Wearing Confidence


It’s Fall. And in my opinion, it’s the perfect season of all. With fall comes cooler temps, sweaters, boots, and cute scarves. With fall also comes pumpkins – scents, coffee, and the Great Pumpkin, Charley Brown. Pumpkins symbolize fall but also Halloween.

The buzz at the moment is costumes. What are you going to wear? Who are you going to be? I’ve seen it all this year from a wedding reception with a Halloween theme (costumed required) to outlandish costumes of our ever-present reality. I saw my beloved Honey Boo Boo child with her Mom, June, and her Dad, Sugar Bear. I saw “binders full of women”, angry birds, and things I really did not want to see (more appropriate for behind closed doors).

Apparently, one of the trends this year is the roaring 20’s.  I saw 5 flappers at one party alone.

When Goodwill did not deliver on a sequins and fringe dress, I settled on pieces in my closet with a touch of my own flair 🙂  Isn’t the point of Halloween to stand out? Be noticed for your originality?

I was half tempted to go as myself, honestly.  I have spent years hiding my true identity for fear that I would appear weird or different, and worst of all not liked or accepted.  But this is the year of the new me – a new year of loving myself and embracing self-confidence (whether liked or not).

I decided to wear my 20’s outfit. Of course, people could not figure out who or what I was, but in my mind I did not really care. For the first time, I knew exactly who I was and that was all that mattered to me.

So whether you go as yourself or Honey Boo Boo this year, remember this, wearing confidence never goes out of style. Who ever you choose to be, wear it proudly and start a new trend 🙂


Fight Like a Girl

The strength of a woman is not measured by the impact that all her hardships in life have had on her; but the strength of a woman is measured by the extent of her refusal to allow those hardships to dictate her and who she becomes. – C. JoyBell C.

The words “fight like a girl” take on a whole new meaning in the month of October – Breast Cancer Awareness Month. I don’t know the struggles first hand of walking through cancer, but I have witnessed it through some very dear friends and family members. And each October, I support the cause in hopes of finding a cure by participating in the Susan G. Komen – Race for the Cure.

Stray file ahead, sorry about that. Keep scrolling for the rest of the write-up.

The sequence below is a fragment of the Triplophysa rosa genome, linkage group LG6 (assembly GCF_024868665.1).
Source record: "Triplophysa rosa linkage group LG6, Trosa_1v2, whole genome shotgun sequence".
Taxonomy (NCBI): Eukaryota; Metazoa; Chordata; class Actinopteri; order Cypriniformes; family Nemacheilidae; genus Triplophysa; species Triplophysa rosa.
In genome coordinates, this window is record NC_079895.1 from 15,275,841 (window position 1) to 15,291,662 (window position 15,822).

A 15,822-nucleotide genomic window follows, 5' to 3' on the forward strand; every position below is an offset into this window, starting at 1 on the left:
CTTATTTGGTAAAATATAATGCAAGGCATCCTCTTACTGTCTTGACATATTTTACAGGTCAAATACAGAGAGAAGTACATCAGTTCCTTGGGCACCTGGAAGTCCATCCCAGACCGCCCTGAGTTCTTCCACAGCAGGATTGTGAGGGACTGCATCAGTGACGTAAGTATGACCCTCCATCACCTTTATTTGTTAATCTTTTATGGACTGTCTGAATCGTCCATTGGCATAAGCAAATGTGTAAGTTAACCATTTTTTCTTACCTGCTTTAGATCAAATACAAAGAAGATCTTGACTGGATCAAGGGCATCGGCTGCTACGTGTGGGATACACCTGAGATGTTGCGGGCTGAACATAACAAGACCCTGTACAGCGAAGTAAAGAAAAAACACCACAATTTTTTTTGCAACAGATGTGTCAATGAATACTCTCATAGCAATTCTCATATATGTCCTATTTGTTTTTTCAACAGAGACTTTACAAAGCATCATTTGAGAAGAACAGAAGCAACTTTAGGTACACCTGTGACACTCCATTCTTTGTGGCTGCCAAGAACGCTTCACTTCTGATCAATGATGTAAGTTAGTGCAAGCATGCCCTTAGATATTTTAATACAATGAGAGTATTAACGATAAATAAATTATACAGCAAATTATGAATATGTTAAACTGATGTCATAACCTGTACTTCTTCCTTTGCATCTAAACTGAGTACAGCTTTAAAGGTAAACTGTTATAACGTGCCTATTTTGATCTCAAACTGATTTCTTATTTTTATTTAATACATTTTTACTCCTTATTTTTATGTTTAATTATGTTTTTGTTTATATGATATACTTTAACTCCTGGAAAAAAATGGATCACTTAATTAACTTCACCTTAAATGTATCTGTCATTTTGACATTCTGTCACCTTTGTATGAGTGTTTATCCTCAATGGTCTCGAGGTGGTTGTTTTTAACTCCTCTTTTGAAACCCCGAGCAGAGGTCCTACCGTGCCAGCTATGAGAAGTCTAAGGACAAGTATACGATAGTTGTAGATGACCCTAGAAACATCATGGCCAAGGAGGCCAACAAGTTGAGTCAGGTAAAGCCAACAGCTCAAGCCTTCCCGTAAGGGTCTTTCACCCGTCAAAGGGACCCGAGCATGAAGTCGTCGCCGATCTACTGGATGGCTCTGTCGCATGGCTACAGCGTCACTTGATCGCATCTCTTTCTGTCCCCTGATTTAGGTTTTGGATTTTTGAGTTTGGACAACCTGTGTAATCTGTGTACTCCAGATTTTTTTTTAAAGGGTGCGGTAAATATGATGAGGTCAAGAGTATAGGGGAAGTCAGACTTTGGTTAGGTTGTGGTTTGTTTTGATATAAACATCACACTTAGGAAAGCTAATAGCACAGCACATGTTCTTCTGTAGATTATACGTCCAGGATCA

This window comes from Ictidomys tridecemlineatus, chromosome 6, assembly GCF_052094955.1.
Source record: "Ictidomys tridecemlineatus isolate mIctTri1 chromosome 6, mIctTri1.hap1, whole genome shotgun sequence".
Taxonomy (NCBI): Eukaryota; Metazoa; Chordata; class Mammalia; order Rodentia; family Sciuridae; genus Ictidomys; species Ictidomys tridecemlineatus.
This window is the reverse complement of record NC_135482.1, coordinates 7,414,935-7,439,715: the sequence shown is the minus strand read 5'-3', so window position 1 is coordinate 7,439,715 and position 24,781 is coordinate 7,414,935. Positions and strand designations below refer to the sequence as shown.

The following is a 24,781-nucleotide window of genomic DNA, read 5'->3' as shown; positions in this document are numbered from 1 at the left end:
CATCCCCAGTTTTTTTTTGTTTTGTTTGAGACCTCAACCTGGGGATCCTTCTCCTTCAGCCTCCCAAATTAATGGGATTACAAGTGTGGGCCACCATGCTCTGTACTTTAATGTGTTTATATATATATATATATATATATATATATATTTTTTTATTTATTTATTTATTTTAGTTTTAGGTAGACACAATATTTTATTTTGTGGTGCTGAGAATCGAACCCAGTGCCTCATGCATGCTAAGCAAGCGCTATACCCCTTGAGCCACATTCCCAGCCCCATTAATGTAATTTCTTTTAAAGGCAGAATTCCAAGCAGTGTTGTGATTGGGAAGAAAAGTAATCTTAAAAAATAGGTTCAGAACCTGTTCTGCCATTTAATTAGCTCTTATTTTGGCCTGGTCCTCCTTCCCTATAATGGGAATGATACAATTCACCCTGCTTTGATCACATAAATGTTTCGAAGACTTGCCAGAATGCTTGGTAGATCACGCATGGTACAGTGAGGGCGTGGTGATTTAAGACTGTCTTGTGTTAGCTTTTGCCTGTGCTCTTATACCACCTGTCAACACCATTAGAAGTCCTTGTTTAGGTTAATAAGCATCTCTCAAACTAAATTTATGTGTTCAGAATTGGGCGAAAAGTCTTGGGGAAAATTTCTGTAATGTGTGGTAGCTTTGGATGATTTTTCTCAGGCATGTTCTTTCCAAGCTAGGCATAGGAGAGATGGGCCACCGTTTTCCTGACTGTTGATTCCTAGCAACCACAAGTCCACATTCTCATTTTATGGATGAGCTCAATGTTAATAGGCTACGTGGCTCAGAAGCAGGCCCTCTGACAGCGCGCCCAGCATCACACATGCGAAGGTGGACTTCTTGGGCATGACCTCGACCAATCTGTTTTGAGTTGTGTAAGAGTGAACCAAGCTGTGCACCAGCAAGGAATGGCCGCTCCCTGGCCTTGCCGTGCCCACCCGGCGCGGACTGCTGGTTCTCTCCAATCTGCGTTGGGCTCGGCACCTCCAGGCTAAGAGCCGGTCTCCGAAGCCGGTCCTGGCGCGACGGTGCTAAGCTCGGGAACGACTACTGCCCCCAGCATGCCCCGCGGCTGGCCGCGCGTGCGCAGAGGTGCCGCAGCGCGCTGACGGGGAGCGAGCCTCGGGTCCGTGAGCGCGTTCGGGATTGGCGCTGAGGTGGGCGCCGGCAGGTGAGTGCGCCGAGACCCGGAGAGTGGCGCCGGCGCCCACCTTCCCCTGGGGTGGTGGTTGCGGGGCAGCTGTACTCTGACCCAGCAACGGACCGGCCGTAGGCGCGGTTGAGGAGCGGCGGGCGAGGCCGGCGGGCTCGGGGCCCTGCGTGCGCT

My paternal grandmother and maternal great-grandmother both had a double mastecomy. So, I’ve always had the thought of cancer in the back of my mind, who wouldn’t? When my new OBGYN suggested that I get a mammogram since I have family history, I’d never imagine that there was a possibility of find something.

The fears that laid dormant for many years, suddenly came to life when I got a call from the doctor saying they need to do another screen.  I immediately called my sweet friend Kelly over at Praise You in the Storm in a panic.  She did her best to reassure me that there were many reasons for a call back, like the tissue was too dense to get a good read.

I also sought advice from my friend Mr. Web M.D. He said,

Potential abnormalities are found in 6% to 8% of women who have screening mammograms. This small group of women needs further evaluation that may include diagnostic mammography, breast ultrasound, or needle biopsy.

After the additional evaluation is complete, most of these women will be found to have nothing wrong.

It may come down to nothing wrong, and I pray that it does. It still hits very close to home as my health is very precious to me. After all that I have overcome in this life, I would hope that my health would not be something too. So, today I join in the fight to find a cure, but also to do everything in my power to prevent it.

I’m going to fight like a girl to…

  • make better food choices and exercise more
  • preserve relationships
  • remove toxic ones
  • enjoy the small things in life
  • choose joy

    Photo Credit: breastcanceralliancegraysharbor.com

    There is no guarantee in life after all, no matter how well you try to prevent bad things from happening. But I don’t have to let these setbacks and disappointments define me either.